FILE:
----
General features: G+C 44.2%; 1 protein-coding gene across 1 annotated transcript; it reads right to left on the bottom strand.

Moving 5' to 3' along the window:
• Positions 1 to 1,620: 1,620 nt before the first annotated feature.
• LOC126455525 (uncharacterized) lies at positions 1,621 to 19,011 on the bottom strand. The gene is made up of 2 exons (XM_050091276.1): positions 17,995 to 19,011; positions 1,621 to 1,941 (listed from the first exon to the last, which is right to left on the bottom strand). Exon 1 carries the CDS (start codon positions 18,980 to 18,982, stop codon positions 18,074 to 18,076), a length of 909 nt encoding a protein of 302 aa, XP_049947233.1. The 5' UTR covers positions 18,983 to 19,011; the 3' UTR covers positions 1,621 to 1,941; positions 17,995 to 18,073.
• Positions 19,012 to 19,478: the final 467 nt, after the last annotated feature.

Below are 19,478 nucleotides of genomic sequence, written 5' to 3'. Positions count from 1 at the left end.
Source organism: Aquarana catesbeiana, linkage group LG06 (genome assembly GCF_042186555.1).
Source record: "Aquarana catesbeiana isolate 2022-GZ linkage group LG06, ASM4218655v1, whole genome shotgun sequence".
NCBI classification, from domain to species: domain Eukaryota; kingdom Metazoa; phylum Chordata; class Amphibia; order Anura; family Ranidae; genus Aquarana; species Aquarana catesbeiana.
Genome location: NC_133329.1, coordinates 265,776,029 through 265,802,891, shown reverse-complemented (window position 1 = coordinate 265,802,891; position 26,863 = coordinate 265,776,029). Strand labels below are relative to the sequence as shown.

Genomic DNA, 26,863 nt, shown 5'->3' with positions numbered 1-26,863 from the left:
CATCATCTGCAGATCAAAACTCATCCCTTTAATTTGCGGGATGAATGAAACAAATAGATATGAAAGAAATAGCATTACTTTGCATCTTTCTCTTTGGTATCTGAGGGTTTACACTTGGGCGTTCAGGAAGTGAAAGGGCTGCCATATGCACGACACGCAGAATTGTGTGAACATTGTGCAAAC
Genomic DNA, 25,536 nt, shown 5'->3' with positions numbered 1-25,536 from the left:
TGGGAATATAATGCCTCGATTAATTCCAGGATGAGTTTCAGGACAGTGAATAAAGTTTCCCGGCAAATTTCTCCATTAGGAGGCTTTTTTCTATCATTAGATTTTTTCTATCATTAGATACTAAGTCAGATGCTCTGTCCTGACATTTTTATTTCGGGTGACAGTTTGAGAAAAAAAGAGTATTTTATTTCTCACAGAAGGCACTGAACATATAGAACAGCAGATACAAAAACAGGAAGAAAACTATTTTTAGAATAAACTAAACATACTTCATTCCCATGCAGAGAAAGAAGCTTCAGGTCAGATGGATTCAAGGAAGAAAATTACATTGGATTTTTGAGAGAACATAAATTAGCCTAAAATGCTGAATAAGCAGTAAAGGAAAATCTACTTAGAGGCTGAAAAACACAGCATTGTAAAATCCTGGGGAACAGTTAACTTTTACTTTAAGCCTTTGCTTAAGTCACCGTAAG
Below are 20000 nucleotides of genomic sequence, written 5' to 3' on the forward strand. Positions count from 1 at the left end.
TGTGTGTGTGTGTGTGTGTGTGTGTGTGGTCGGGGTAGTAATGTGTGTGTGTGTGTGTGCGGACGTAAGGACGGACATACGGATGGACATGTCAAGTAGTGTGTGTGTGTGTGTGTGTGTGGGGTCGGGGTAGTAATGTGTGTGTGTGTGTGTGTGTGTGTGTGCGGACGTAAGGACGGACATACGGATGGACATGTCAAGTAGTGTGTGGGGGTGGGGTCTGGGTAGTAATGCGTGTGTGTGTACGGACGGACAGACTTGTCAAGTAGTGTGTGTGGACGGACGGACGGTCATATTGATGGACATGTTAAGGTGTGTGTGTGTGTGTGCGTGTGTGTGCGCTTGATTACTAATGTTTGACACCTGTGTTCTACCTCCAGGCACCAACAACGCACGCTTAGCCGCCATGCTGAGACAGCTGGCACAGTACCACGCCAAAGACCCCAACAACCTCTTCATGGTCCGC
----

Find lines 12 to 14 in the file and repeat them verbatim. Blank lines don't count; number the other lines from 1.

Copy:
CATCATCTGCAGATCAAAACTCATCCCTTTAATTTGCGGGATGAATGAAACAAATAGATATGAAAGAAATAGCATTACTTTGCATCTTTCTCTTTGGTATCTGAGGGTTTACACTTGGGCGTTCAGGAAGTGAAAGGGCTGCCATATGCACGACACGCAGAATTGTGTGAACATTGTGCAAAC
Genomic DNA, 25,536 nt, shown 5'->3' with positions numbered 1-25,536 from the left:
TGGGAATATAATGCCTCGATTAATTCCAGGATGAGTTTCAGGACAGTGAATAAAGTTTCCCGGCAAATTTCTCCATTAGGAGGCTTTTTTCTATCATTAGATTTTTTCTATCATTAGATACTAAGTCAGATGCTCTGTCCTGACATTTTTATTTCGGGTGACAGTTTGAGAAAAAAAGAGTATTTTATTTCTCACAGAAGGCACTGAACATATAGAACAGCAGATACAAAAACAGGAAGAAAACTATTTTTAGAATAAACTAAACATACTTCATTCCCATGCAGAGAAAGAAGCTTCAGGTCAGATGGATTCAAGGAAGAAAATTACATTGGATTTTTGAGAGAACATAAATTAGCCTAAAATGCTGAATAAGCAGTAAAGGAAAATCTACTTAGAGGCTGAAAAACACAGCATTGTAAAATCCTGGGGAACAGTTAACTTTTACTTTAAGCCTTTGCTTAAGTCACCGTAAG